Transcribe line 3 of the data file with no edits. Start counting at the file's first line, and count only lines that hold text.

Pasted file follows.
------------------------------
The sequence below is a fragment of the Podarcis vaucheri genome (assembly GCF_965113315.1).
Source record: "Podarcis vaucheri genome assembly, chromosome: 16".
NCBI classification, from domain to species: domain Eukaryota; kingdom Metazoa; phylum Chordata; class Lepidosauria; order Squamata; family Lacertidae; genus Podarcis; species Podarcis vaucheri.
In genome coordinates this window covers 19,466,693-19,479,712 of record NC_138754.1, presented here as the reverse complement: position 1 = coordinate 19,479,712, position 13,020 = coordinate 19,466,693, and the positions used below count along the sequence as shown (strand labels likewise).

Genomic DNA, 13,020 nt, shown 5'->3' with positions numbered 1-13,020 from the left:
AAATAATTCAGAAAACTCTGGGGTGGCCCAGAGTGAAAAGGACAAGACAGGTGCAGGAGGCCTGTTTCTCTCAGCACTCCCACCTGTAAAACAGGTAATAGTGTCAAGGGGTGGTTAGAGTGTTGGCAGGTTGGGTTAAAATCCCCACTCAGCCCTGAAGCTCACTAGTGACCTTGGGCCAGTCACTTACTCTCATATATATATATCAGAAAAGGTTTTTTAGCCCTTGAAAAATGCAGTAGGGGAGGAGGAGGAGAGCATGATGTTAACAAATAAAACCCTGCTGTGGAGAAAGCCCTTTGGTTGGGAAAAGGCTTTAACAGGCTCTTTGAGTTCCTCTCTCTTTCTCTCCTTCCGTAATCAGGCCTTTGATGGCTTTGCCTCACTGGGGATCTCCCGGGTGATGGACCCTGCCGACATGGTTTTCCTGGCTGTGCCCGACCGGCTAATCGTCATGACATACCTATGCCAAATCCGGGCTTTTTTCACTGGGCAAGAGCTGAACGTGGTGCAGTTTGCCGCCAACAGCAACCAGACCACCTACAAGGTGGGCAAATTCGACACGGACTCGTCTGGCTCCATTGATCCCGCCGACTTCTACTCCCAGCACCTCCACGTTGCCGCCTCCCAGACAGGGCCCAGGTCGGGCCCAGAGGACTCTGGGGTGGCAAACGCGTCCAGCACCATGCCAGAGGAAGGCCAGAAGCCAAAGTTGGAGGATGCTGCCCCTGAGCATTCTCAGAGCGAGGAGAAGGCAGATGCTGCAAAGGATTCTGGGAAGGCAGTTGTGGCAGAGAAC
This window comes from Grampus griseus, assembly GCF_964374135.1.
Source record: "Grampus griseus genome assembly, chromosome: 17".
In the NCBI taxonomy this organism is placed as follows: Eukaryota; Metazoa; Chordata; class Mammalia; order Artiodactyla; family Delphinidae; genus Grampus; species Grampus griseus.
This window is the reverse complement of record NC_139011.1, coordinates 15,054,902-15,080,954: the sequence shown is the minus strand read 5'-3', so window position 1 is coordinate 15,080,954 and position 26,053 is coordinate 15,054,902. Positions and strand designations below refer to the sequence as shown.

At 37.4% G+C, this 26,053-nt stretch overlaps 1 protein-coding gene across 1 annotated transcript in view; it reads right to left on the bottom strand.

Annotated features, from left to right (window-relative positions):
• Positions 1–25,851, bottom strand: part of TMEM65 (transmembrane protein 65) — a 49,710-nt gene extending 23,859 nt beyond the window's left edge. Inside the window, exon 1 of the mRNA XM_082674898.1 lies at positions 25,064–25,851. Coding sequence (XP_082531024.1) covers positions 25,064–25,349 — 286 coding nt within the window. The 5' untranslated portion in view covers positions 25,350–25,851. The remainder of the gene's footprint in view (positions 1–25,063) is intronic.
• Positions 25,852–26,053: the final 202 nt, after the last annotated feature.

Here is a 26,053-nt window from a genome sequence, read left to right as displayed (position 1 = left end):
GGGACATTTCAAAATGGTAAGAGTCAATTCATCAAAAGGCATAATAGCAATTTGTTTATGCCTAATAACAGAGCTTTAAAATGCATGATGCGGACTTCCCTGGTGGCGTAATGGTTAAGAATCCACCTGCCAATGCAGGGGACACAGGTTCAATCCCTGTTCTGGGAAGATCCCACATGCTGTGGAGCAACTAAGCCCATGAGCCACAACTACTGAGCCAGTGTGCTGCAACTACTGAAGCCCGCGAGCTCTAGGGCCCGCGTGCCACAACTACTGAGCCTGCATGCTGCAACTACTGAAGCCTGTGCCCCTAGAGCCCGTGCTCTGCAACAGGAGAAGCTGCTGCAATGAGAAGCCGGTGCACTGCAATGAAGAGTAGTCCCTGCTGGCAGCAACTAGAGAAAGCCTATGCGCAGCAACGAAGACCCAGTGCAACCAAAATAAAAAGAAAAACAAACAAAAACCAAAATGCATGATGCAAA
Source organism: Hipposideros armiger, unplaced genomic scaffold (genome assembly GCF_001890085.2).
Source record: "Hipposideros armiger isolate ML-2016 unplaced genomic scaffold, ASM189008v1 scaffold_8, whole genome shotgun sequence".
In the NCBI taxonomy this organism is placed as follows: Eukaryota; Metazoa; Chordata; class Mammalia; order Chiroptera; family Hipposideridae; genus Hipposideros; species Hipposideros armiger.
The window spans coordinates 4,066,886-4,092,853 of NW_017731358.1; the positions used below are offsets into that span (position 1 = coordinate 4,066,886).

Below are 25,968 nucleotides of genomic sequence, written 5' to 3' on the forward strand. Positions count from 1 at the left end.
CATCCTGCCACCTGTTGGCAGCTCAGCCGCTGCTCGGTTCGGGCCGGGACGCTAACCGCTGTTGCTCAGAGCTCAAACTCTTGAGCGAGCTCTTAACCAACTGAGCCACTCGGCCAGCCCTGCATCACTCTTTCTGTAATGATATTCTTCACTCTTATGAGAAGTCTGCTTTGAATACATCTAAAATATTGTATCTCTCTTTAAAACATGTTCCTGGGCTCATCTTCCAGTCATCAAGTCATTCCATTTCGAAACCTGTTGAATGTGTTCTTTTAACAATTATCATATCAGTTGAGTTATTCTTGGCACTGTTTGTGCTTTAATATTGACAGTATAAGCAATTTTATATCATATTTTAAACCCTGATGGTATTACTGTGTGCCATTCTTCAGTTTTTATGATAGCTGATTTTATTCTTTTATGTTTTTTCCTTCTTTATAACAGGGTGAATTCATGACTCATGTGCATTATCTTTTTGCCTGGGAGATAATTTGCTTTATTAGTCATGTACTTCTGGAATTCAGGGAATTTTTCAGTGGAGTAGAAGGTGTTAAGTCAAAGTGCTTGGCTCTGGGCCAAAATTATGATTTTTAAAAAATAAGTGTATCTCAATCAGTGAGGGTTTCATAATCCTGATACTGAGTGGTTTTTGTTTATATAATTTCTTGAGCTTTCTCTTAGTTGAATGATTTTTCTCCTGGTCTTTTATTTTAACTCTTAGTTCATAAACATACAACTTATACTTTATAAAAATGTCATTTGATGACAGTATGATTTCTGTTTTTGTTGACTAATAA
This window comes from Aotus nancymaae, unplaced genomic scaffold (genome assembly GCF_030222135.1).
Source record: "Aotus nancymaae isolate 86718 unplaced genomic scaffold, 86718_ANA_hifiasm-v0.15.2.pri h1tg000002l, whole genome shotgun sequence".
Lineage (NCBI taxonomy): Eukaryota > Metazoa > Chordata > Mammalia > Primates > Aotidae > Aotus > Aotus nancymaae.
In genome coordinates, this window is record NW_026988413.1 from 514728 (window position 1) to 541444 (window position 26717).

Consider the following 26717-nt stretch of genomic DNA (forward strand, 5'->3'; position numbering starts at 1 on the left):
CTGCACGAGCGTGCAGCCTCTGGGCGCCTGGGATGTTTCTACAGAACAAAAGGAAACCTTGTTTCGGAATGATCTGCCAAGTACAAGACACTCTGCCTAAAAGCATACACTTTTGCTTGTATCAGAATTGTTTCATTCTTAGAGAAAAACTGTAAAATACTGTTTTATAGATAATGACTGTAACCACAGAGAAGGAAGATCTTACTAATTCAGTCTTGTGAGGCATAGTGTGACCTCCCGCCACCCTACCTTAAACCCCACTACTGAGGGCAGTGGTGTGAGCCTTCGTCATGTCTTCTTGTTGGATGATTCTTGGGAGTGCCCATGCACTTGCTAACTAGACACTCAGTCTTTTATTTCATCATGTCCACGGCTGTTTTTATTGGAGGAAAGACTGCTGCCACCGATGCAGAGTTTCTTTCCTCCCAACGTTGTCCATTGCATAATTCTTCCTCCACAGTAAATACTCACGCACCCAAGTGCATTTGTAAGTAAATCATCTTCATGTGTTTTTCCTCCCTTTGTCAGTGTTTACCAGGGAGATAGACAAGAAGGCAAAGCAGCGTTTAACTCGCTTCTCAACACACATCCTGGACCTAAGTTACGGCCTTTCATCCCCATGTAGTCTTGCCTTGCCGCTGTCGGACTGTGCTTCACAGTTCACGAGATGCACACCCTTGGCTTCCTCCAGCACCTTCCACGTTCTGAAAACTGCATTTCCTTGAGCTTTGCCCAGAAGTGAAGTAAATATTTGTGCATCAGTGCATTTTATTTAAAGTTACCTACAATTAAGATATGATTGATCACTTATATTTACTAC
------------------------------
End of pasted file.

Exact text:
NCBI classification, from domain to species: domain Eukaryota; kingdom Metazoa; phylum Chordata; class Lepidosauria; order Squamata; family Lacertidae; genus Podarcis; species Podarcis vaucheri.